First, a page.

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BTD Forums  /  Eat Right 4 Your Type  /  Fructose and Water Kefir?
Posted by: tolondontoparis, Wednesday, August 8, 2012, 3:06pm
Water kefir is so good for you with it's probiotic benefits, but the kefir leaves back fructose, which is apparently a metabolic inhibitor...but don't fruits contain fructose? It just seems like everything good is bad. It's so annoying.
Posted by: Lloyd, Wednesday, August 8, 2012, 3:22pm; Reply: 1
There is nothing wrong with natural fructose in small amounts. Fruit has some.

High fructose corn syrup is another matter.  ;)
Posted by: ABJoe, Wednesday, August 8, 2012, 3:25pm; Reply: 2
Quoted from tolondontoparis
It just seems like everything good is bad. It's so annoying.

Much of the "bad" depends on how processed and / or what quantities you are talking about or who it is for.  Almost everything can be helpful (or harmful) given the right circumstances...  
Posted by: ruthiegirl, Wednesday, August 8, 2012, 10:22pm; Reply: 3
Water kefir is very low in overall sugars, so I can't imagine it would have very much fructose left at the end of fermentation.

Too much fructose is a metabolic inhibitor. "Fructose" as an added ingredient in processed foods (and as its own entry in the typebase) is corn-based. That's different from fructose naturally found in some foods. Natural foods such as water kefir contain healthful probiotics, fruit contains antioxidants and  vitamins, etc. The total food is evaluated, not just the fructose component.
Posted by: tolondontoparis, Wednesday, August 8, 2012, 10:37pm; Reply: 4
Quoted from ruthiegirl
Water kefir is very low in overall sugars, so I can't imagine it would have very much fructose left at the end of fermentation.

Too much fructose is a metabolic inhibitor. "Fructose" as an added ingredient in processed foods (and as its own entry in the typebase) is corn-based. That's different from fructose naturally found in some foods. Natural foods such as water kefir contain healthful probiotics, fruit contains antioxidants and  vitamins, etc. The total food is evaluated, not just the fructose component.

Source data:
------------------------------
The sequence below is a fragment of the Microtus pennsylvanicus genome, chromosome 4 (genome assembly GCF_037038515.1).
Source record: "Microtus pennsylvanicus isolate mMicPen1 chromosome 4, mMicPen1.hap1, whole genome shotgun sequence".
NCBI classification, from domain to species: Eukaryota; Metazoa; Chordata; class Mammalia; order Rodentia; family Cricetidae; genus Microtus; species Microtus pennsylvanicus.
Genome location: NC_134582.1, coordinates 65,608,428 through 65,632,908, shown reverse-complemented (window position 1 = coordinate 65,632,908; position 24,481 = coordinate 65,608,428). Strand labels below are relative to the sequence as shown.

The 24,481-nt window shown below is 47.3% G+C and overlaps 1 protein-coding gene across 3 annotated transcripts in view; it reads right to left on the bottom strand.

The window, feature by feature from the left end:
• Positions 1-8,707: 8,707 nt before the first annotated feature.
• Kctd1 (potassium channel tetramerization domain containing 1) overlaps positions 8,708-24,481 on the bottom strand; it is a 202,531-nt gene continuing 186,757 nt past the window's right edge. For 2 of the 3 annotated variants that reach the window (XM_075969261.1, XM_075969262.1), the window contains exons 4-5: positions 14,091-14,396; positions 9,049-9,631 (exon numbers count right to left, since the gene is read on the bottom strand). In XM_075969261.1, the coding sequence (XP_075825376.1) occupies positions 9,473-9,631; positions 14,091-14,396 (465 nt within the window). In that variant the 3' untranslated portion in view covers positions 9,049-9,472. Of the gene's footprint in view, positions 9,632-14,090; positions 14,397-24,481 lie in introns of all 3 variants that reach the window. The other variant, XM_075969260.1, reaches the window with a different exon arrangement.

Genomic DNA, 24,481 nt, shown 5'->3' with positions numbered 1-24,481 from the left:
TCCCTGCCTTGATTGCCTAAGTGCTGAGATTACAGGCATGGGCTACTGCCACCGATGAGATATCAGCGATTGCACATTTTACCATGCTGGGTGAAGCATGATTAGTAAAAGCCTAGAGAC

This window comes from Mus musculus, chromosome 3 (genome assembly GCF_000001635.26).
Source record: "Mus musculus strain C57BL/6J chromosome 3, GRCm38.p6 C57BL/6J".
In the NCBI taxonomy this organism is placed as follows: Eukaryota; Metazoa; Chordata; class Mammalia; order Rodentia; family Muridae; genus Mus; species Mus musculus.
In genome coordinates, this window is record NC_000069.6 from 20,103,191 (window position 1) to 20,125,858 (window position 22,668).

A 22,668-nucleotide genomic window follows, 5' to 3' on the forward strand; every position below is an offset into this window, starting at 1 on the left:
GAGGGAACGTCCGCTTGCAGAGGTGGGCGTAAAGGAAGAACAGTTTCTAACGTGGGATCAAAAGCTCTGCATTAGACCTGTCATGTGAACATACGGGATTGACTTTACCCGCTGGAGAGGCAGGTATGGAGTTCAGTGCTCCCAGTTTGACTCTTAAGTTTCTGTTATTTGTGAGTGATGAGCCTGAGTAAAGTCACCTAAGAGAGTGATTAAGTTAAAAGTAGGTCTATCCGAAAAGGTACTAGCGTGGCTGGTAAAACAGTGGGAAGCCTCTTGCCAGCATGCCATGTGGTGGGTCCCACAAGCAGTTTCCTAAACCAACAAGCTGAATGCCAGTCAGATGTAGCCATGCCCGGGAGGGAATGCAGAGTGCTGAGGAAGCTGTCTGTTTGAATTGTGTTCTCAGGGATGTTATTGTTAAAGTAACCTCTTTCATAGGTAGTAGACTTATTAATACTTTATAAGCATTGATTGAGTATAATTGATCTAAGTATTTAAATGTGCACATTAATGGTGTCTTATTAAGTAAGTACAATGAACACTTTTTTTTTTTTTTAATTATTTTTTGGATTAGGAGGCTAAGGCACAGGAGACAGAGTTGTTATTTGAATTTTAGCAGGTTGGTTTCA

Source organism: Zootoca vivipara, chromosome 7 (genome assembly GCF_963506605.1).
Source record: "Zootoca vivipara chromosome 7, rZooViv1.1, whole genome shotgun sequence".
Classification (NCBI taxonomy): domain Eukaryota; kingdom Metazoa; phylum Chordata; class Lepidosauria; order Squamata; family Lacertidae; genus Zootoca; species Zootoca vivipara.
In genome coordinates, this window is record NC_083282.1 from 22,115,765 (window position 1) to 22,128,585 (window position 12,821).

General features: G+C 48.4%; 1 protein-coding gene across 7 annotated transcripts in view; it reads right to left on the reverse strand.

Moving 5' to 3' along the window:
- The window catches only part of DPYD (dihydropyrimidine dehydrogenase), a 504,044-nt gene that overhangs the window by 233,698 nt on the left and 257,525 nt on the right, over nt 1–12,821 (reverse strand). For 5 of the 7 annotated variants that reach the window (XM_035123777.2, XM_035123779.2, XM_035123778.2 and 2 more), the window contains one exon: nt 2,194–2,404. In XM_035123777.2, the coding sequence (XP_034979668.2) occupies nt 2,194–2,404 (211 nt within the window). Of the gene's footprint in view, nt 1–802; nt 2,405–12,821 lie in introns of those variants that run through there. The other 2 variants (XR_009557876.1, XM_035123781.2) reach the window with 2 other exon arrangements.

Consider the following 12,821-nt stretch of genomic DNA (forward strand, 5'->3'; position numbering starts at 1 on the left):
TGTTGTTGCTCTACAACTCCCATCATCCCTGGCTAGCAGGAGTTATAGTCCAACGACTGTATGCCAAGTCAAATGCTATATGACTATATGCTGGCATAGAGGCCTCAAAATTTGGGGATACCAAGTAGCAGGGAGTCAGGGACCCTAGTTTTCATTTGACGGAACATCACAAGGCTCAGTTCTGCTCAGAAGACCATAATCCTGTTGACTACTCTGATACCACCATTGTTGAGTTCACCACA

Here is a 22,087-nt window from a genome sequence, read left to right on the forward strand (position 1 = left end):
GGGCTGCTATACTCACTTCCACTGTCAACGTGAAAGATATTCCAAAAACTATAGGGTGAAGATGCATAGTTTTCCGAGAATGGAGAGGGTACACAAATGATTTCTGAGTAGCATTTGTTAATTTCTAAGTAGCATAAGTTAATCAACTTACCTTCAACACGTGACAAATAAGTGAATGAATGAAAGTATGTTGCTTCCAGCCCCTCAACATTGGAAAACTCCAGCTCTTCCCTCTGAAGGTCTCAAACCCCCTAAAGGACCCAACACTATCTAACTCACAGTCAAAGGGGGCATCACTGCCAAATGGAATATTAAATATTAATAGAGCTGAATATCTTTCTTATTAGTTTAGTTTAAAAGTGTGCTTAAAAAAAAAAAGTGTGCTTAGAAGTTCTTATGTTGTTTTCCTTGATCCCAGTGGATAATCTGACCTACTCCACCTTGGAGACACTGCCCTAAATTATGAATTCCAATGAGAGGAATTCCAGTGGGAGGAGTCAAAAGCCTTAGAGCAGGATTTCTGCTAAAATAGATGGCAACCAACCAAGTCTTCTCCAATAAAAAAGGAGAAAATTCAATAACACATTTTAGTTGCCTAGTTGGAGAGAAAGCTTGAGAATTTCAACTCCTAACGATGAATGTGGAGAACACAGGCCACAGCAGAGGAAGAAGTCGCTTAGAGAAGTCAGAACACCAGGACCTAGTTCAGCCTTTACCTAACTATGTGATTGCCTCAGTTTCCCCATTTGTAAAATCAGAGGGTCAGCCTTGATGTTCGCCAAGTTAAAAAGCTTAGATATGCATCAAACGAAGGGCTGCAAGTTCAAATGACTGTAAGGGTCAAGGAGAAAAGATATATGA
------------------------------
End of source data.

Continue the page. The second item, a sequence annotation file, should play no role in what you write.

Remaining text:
Ruthie! You saved the day again!!
Posted by: PCUK-Positive, Thursday, August 9, 2012, 11:20am; Reply: 5
From what I understand the bacteria consumes all/most of the dextrose but leaves the fructose, giving water kefir its slightly sweet taste
Posted by: Drea, Thursday, August 9, 2012, 1:08pm; Reply: 6
You can ferment the water kefir longer (or add less sugar) to make it less sweet (that's what I do).
Posted by: Possum, Tuesday, August 14, 2012, 4:38am; Reply: 7
Don't you have to be careful using less sugar? I read it was possible to end up starving the kefir "grains"? :-/
I have just started producing my first ever kefir, so keen to learn all I can...  
Posted by: Drea, Tuesday, August 14, 2012, 5:05am; Reply: 8
Yes, you do have to straddle the line between just enough sugar to feed (and propagate) the kefir grains, and not having the final brew be too sweet. I've found, in my altitude and water source, that 1 gallon of water to 4 scant scoops of grains, use 8 Tbsp of sugar, and still make 25% more grains, after 48 hours.
Posted by: Possum, Tuesday, August 14, 2012, 5:07am; Reply: 9
Thanks Drea ;)
Posted by: BluesSinger, Tuesday, August 14, 2012, 10:50am; Reply: 10
This is the first of heard of Water Kefir.. what is it?
Posted by: Drea, Tuesday, August 14, 2012, 1:35pm; Reply: 11
Quoted from BluesSinger
This is the first of heard of Water Kefir.. what is it?


Check out this thread: Water Kefir & Kombucha Adventures for everything you want (and didn't want) to know about the subject! :D
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